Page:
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San Francisco Supervisors Vote to Approve Memorial to WWII 'Comfort Women'

Illustration for article titled San Francisco Supervisors Vote to Approve Memorial to WWII Comfort Women

The San Francisco Board of Supervisors passed legislation on Tuesday urging the city to build a memorial in remembrance of the approximately 200,000 women who were forced into sex slavery by the Japanese army during World War II. The decision puts pressure on the city to take on the project, but does not actually provide funding.

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The resolution, written by Supervisor Eric Mar, was a controversial one—the Japanese government, as well as many Japanese Americans, voiced concerns that a memorial would reignite anti-Japanese sentiments in the U.S. According to Board President London Breed, via KCBS:

“We can build a ‘comfort woman’ memorial to Korean and Chinese victims without it being an attack on Japanese-Americans just as we have built Holocaust museums that are not an attack on German-Americans. They are victims who deserve our respect and lessons we must never forget. We have a moral obligation to remember.”

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In order to appease concerns, a sentence was added to the legislation: “Japan is not the only country that has victimized women.”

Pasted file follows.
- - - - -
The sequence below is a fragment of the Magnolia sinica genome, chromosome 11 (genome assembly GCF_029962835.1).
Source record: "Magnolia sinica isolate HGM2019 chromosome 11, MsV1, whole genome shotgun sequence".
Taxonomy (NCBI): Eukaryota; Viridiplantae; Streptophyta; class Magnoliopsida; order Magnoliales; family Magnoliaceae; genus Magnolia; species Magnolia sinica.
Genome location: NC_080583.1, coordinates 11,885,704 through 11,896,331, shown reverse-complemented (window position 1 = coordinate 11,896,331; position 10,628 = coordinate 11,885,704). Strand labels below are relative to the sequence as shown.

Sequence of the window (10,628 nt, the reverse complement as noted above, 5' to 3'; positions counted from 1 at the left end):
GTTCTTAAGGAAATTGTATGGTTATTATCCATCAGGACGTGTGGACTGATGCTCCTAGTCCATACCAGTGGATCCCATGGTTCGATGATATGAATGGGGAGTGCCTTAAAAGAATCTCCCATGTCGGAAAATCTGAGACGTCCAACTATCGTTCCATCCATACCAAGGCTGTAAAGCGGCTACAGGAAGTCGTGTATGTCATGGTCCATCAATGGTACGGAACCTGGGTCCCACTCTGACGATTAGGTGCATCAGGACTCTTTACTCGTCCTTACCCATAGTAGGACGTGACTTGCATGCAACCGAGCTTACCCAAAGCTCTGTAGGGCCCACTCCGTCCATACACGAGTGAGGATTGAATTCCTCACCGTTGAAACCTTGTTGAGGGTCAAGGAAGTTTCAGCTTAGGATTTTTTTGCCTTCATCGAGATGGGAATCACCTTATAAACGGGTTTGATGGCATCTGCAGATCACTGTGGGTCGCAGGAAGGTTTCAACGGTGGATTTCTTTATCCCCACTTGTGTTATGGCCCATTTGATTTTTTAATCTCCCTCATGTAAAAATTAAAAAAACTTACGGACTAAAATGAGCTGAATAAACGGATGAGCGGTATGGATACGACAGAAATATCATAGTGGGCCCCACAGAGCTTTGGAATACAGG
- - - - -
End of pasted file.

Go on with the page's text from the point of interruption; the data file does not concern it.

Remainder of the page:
In addition to the construction of a memorial, the resolution urges Japan to “fully acknowledge and apologize” the enslavement of Korean and Chinese women during WWII, and also calls for compensation to the approximately 50 “comfort women” (as they were known) who are still alive.

According to SFGate, supporters of the memorial came in droves to Tuesday’s meeting, wearing shirts decorated with a yellow butterfly, the comfort women’s symbol.

Yong Soo Lee, an 86-year-old South Korean woman who was forced into sexual slavery at 15, gave a harrowing testimony this week to the Supervisors about her experience being tortured and raped for two years by Kamikaze pilots. Lee also visited Washington, D.C. in April of this year, sharing her experience—a kidnapping, electric shock torture, isolation, miscarriage—with the Washington Post:

“I never wanted to give comfort to those men,” she said with a glare of disgust. “That name was made up by Japan. I was taken from my home as a child. My right to be happy, to marry, to have a family, it was all taken from me.”

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Contact the author at ellie@jezebel.com.

Image via Getty.

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DISCUSSION

purpleprose78
purpleprose78

I am glad this is getting acknowledged. The Japanese military establishment during World War II did some pretty awful things. Sometimes it seems like everyone knows about the Holocaust but no one knows about what happened Nanking and Korea and other places that the Japanese invaded. They were also pretty horrible to enemy soldiers they captured. Since Japan had never signed the Geneva convention, they had no guidelines on how to treat captured soldiers and thus, we get the Bataan Death March after the Phillipines were invaded.

Still, I think what happened in Nanking is maybe one of the worst stories of the war and in my opinion is up there with the death camps. That said, I’m glad these comfort women are being remembered.